Despite my inability to spot an actual red cape, I am still convinced that Jennifer Stafford is some kind of super hero. Consider this: All great super heroes have boundless energy (check) and a passion for protecting the public (check). They go out of their way to save lives and makes it look easy.  When help is needed, they come running. (Check, check, check.)

A busy Critical Care nurse and mother, Jennifer goes above and beyond serving on the AHA’s Oregon CPR Committee. Her expertise, enthusiasm, and willingness to speak up play a critical role in helping the AHA spread the message about CPR and equip Oregonians to save the life of a loved one or a stranger. Jennifer is a tremendous advocate for CPR in Schools—Oregon’s biggest opportunity to put more lifesavers in our communities by ensuring every student learns hands-only CPR before they graduate.

Since Hands Only CPR was shown to be scientifically sound in 2008, Jennifer has been on a quest to teach as many groups and community members how to recognize heart attack, women’s atypical heart attack symptoms, signs and symptoms of stroke, why to call 911 vs. drive yourself in, and how to respond to cardiac arrest with Hands Only CPR.  Do you know Hands Only CPR? Learn by clicking here.

In the last three years alone, she has taught over 1,500 individuals Hands-Only CPR. Taryn Lust [fellow AHA CPR Committee Member] and Jennifer have been awarded a grant to teach middle schools in their area two classes: 1) how to have a healthy heart (lifestyle) and 2) about cardiac arrest and Hands Only CPR.  To date, they have educated over 3,000 students in their area.

Jennifer is extremely passionate about getting the word out about Hands Only CPR.  She has been to Oregon State Capitol for AHA’s Lobby Day three times and worked on the bill in 2013.  In her own words: “We will get this done!”

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Long Island Board Honors Longtime CPR/AED Champion

The American Heart Association/American Stroke Association’s Long Island Board of Directors was honored to name Assemblyman Harvey Weisenberg as Advocate of the Year. 

Assembly Weisenberg, the legislative champion of the CPR in Schools bill, made it a priority to increase public awareness of the importance of bystander training in CPR and the promotion of the Chain of Survival. Thanks in tremendous part to his support and dedication, the legislation successfully passed both houses and we have taken an important step toward implementing this statewide training. 

No other member of the state legislature has done as much as Harvey Weisenberg to assist victims of sudden cardiac arrest.   Assemblyman Weisenberg was elected to the New York State Assembly in 1989 and is the author of Louis’ Law, which ensures all schools have AEDs on site.  More than 80 lives have been saved thanks to Louis’ Law, named after 14-year old sudden cardiac arrest victim Louis Acompora.

 Assemblyman Weisenberg recently announced his retirement from the NYS Assembly.  Please join us in thanking him for his actions.  His voice has saved lives!

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Do You Live in a HEART Safe Community?

Its Sudden Cardiac Arrest Awareness Month. Do you know if your community is HEART safe?

The HEART Safe program recognizes communities that meet specific criteria that help increase the potential for saving the lives of individuals who have sudden cardiac arrest through the use of CPR and increased public access to defibrillation.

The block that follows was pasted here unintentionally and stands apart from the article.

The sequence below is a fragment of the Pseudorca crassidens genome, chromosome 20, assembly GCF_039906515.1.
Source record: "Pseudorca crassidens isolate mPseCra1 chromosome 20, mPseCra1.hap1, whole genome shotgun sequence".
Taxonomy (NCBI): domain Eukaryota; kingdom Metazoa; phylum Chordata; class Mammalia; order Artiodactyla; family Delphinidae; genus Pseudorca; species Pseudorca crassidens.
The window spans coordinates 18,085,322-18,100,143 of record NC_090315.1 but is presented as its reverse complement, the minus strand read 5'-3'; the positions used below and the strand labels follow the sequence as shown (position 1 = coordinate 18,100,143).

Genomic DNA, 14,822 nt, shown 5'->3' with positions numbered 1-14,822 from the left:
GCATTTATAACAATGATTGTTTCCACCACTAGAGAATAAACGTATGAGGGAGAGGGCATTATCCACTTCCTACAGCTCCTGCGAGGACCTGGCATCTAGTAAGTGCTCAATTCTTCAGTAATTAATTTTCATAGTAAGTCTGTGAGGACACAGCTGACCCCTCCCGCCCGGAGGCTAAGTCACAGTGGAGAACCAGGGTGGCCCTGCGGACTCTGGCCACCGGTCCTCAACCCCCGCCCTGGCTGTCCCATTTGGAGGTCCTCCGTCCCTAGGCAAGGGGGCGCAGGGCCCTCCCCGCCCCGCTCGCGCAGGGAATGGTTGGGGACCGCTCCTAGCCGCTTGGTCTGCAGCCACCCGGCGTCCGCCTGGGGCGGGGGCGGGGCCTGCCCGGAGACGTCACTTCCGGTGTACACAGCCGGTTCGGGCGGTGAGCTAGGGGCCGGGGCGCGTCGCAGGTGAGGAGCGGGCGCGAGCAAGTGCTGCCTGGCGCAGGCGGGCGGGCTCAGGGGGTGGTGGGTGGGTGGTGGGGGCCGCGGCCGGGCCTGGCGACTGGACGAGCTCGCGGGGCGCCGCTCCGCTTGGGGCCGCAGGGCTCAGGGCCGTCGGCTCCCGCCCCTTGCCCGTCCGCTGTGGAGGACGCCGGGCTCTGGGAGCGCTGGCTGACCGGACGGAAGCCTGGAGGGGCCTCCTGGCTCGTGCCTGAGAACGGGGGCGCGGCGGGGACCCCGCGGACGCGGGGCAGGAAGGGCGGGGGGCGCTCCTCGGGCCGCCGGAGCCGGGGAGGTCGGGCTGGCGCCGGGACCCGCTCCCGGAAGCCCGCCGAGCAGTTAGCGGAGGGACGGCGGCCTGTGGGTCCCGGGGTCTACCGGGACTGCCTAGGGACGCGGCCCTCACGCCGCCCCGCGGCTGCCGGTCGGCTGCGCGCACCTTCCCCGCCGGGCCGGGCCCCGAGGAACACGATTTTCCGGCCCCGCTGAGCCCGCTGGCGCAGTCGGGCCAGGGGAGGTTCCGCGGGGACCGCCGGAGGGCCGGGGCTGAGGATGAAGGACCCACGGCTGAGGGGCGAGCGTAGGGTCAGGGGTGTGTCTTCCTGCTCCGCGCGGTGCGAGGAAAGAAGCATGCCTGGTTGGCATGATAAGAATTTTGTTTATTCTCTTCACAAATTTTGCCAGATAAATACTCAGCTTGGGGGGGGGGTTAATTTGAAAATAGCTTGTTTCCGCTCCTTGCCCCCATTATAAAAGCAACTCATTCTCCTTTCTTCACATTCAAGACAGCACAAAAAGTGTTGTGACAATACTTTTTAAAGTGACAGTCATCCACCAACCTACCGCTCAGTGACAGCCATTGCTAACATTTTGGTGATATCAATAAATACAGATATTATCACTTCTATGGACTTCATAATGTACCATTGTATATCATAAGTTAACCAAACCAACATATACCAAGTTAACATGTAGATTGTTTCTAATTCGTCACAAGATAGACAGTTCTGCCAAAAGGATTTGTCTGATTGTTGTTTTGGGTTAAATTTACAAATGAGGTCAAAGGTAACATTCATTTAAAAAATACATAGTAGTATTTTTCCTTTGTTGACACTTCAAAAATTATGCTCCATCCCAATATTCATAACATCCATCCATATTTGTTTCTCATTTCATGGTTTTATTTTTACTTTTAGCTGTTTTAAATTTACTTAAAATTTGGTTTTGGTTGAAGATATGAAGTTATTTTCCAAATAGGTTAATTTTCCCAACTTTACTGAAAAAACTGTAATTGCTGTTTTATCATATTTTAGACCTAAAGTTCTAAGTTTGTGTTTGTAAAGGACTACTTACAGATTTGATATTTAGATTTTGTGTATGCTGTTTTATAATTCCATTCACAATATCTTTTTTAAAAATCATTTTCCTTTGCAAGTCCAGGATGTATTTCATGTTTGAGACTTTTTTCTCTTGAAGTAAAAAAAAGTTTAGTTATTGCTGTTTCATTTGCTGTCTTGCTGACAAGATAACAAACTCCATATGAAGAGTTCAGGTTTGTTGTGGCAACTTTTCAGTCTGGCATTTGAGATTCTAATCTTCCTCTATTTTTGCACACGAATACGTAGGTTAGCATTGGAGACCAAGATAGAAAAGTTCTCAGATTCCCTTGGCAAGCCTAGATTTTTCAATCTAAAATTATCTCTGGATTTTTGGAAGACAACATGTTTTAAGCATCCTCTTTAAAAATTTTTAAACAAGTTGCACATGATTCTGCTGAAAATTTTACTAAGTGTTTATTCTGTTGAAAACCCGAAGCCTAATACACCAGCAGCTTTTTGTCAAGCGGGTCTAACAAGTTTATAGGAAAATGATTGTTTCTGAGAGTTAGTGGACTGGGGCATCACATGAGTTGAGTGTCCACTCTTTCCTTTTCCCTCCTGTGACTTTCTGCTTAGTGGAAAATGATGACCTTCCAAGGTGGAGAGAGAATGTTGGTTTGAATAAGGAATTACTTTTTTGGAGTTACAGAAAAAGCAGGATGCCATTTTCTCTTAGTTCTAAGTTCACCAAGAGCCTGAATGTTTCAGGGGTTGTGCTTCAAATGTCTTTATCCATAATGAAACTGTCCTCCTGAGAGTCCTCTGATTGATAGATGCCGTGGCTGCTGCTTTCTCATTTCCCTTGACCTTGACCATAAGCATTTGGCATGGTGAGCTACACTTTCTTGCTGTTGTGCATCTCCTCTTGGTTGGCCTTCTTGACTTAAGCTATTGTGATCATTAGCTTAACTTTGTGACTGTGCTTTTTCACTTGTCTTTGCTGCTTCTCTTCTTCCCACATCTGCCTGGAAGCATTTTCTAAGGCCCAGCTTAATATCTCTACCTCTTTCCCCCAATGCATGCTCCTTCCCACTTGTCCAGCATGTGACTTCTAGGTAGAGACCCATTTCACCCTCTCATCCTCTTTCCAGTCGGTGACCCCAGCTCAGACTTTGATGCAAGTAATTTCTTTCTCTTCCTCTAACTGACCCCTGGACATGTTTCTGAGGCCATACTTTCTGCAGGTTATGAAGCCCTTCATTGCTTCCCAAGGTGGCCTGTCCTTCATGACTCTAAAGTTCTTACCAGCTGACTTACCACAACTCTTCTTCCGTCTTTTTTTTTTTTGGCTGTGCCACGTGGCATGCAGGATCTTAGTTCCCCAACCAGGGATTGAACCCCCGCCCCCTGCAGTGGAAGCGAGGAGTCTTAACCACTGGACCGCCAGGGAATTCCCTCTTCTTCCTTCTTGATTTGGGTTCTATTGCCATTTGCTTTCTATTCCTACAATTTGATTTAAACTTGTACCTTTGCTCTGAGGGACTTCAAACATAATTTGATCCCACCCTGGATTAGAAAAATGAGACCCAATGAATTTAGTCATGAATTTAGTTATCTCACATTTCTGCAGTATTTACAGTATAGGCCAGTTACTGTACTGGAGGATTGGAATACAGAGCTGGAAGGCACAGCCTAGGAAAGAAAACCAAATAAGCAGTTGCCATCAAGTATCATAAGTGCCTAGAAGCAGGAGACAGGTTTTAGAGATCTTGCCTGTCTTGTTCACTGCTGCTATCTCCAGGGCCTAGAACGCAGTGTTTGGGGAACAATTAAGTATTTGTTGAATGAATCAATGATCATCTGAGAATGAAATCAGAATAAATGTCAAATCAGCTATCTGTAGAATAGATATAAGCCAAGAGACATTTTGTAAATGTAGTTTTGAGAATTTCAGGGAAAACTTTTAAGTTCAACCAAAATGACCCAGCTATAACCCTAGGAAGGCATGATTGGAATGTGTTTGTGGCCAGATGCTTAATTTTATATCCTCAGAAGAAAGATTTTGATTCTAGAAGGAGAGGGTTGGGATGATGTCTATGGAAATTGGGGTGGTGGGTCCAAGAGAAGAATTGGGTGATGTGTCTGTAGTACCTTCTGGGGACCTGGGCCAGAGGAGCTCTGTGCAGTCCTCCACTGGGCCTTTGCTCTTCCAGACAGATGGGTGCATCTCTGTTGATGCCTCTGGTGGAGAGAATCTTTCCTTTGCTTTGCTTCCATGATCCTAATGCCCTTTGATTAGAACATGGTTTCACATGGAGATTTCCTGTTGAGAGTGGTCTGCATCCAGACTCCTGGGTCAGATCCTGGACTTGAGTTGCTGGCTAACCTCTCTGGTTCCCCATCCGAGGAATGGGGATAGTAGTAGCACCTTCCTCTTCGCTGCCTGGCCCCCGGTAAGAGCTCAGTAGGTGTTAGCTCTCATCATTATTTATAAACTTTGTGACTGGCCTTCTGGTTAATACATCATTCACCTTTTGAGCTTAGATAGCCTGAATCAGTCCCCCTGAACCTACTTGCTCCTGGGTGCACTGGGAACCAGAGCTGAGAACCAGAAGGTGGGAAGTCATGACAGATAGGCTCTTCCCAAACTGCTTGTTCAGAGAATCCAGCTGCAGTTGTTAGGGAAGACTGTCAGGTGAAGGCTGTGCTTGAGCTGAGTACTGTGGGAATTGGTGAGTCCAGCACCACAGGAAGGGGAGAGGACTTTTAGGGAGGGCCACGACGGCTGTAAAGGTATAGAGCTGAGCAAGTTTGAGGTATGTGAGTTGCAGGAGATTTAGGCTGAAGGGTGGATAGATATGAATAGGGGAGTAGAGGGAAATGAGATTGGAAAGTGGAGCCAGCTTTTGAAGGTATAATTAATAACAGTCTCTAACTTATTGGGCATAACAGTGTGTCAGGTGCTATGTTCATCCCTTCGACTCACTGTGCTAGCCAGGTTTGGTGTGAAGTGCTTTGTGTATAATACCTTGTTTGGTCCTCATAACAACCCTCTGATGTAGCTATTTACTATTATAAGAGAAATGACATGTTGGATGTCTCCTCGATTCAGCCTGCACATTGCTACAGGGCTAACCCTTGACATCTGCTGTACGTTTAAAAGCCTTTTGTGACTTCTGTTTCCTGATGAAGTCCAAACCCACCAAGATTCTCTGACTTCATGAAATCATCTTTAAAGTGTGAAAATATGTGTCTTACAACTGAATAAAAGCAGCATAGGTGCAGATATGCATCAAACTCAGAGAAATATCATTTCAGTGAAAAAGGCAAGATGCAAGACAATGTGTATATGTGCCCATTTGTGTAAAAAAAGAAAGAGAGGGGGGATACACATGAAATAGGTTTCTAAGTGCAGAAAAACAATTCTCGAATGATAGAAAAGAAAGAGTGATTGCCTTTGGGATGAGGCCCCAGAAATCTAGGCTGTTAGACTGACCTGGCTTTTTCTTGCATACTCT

Congratulations to Stowe, Bennington and St. Johnsbury for already achieving this distinction.  Designation as a HEART Safe Community represents a coordinated effort by emergency medical services, fire departments, and police departments, as well as other various town departments, schools, and businesses that have committed to saving lives.

Talk to your local rescue and town officials and you can email the Vermont Office of Emergency Medical Services at mike.leyden@state.vt.us for more information. By becoming a HEART Safe Community, your town officials, and citizens will be recognized for taking the time, and making the effort to become an invaluable link in the chain of survival.

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Bustin’ Makes Me Feel Good

Ok: It is obvious that I am in my mid-40’s. I actually giggled when I saw this gentleman show up at the Central Maine Heart Walk. Yes, I was one of the first one to get my picture taken. Yes, I FaceTimed my husband so he could see us. Yes, I emailed the picture to all my fellow dorks.

Of course, the Ghostbuster was not the real highlight of the CMHW. The highlight was the 1,200 walkers who raised $125,000 (or more) for the American Heart Association/American Stroke Association that beautiful day.

I was there to help my co-workers with the details of the event and to talk to walkers about the American Heart Association’s goal of training all high school graduates in Hands Only CPR. Out of the 100 or so folks who I talked to, no one thought what we were asking was undoable or unreasonable and every single person thought it was imperative that we succeed. No one said "Dogs and cats, living together! Mass hysteria!" They just calmly signed postcards to their soon-to-be-elected representatives and said I could call on them to help. They were flabbergasted to hear that we had passed legislation to add Hands Only CPR to the health curriculum only to have it vetoed by the Governor.

I told them that we are going to try again—and this time—succeed. I was really hoping that someone would say: "See you on the other side, Ray." But no one did. Maybe next time.

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Greece Odyssey Academy Keeps the Beat!

Congratulations to Greece Odyssey Academy!  Recently the Rochester area school teamed up with the American Heart and Upstate NY Life Support to provide hands-only CPR training to all students in grades 6-12 and any interested staff members.   As a result, over 1000 people are now trained to be lifesavers!

It all started thanks to the work of Rebecca and Mark Knowles.  To look at their son, Cameron, you wouldn’t know the Greece Odyssey Academy eighth- grader has a heart condition. His own family was unaware until he suffered a pediatric cardiac arrest six years ago. Cameron’s life was saved by his fast-acting parents, who administered CPR until first responders arrived. Since then, Rebecca and Mark have been committed to increasing awareness and prevention of sudden cardiac arrests.